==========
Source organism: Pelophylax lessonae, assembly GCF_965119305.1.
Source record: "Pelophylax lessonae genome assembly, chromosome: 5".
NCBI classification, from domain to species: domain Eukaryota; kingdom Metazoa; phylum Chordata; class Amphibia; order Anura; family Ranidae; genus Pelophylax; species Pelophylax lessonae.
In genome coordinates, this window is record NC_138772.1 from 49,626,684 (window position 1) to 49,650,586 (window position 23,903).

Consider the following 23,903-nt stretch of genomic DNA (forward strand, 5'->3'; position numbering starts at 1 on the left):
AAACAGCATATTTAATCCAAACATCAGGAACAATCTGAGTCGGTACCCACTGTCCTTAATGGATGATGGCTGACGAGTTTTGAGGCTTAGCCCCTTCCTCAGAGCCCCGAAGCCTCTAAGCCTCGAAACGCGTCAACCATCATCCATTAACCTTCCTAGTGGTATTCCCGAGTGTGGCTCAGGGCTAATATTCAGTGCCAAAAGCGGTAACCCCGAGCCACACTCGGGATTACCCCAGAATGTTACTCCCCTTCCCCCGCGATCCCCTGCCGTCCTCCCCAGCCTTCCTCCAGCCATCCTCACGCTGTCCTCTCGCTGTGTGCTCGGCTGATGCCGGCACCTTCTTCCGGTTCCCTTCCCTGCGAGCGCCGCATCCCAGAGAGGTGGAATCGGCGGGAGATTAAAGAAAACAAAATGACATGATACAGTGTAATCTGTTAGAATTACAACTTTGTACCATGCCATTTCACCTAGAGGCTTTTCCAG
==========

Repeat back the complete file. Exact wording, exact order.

Source organism: Pelophylax lessonae, assembly GCF_965119305.1.
Source record: "Pelophylax lessonae genome assembly, chromosome: 5".
NCBI classification, from domain to species: domain Eukaryota; kingdom Metazoa; phylum Chordata; class Amphibia; order Anura; family Ranidae; genus Pelophylax; species Pelophylax lessonae.
In genome coordinates, this window is record NC_138772.1 from 49,626,684 (window position 1) to 49,650,586 (window position 23,903).

Consider the following 23,903-nt stretch of genomic DNA (forward strand, 5'->3'; position numbering starts at 1 on the left):
AAACAGCATATTTAATCCAAACATCAGGAACAATCTGAGTCGGTACCCACTGTCCTTAATGGATGATGGCTGACGAGTTTTGAGGCTTAGCCCCTTCCTCAGAGCCCCGAAGCCTCTAAGCCTCGAAACGCGTCAACCATCATCCATTAACCTTCCTAGTGGTATTCCCGAGTGTGGCTCAGGGCTAATATTCAGTGCCAAAAGCGGTAACCCCGAGCCACACTCGGGATTACCCCAGAATGTTACTCCCCTTCCCCCGCGATCCCCTGCCGTCCTCCCCAGCCTTCCTCCAGCCATCCTCACGCTGTCCTCTCGCTGTGTGCTCGGCTGATGCCGGCACCTTCTTCCGGTTCCCTTCCCTGCGAGCGCCGCATCCCAGAGAGGTGGAATCGGCGGGAGATTAAAGAAAACAAAATGACATGATACAGTGTAATCTGTTAGAATTACAACTTTGTACCATGCCATTTCACCTAGAGGCTTTTCCAG